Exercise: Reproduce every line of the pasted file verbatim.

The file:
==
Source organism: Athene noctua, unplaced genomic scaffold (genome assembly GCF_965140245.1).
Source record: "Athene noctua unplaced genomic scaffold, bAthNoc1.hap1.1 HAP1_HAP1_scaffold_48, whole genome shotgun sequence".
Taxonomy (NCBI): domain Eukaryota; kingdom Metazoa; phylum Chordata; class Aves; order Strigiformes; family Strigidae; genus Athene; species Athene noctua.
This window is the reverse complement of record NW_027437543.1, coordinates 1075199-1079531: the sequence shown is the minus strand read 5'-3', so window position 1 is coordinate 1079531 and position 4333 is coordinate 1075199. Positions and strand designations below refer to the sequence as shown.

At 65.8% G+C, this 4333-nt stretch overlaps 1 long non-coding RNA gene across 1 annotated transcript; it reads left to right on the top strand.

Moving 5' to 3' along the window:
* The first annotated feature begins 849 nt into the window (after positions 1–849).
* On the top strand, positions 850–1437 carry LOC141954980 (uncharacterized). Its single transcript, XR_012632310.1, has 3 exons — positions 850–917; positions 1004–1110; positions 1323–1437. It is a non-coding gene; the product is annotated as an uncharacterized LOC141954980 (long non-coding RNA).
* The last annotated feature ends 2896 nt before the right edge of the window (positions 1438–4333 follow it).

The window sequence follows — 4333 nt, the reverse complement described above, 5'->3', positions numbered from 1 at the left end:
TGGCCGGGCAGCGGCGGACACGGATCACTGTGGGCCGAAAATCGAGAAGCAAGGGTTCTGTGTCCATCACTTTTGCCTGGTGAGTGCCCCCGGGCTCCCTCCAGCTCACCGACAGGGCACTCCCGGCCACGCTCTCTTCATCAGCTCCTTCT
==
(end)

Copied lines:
Source organism: Athene noctua, unplaced genomic scaffold (genome assembly GCF_965140245.1).
Source record: "Athene noctua unplaced genomic scaffold, bAthNoc1.hap1.1 HAP1_HAP1_scaffold_48, whole genome shotgun sequence".
Taxonomy (NCBI): domain Eukaryota; kingdom Metazoa; phylum Chordata; class Aves; order Strigiformes; family Strigidae; genus Athene; species Athene noctua.
This window is the reverse complement of record NW_027437543.1, coordinates 1075199-1079531: the sequence shown is the minus strand read 5'-3', so window position 1 is coordinate 1079531 and position 4333 is coordinate 1075199. Positions and strand designations below refer to the sequence as shown.

At 65.8% G+C, this 4333-nt stretch overlaps 1 long non-coding RNA gene across 1 annotated transcript; it reads left to right on the top strand.

Moving 5' to 3' along the window:
* The first annotated feature begins 849 nt into the window (after positions 1–849).
* On the top strand, positions 850–1437 carry LOC141954980 (uncharacterized). Its single transcript, XR_012632310.1, has 3 exons — positions 850–917; positions 1004–1110; positions 1323–1437. It is a non-coding gene; the product is annotated as an uncharacterized LOC141954980 (long non-coding RNA).
* The last annotated feature ends 2896 nt before the right edge of the window (positions 1438–4333 follow it).

The window sequence follows — 4333 nt, the reverse complement described above, 5'->3', positions numbered from 1 at the left end:
TGGCCGGGCAGCGGCGGACACGGATCACTGTGGGCCGAAAATCGAGAAGCAAGGGTTCTGTGTCCATCACTTTTGCCTGGTGAGTGCCCCCGGGCTCCCTCCAGCTCACCGACAGGGCACTCCCGGCCACGCTCTCTTCATCAGCTCCTTCT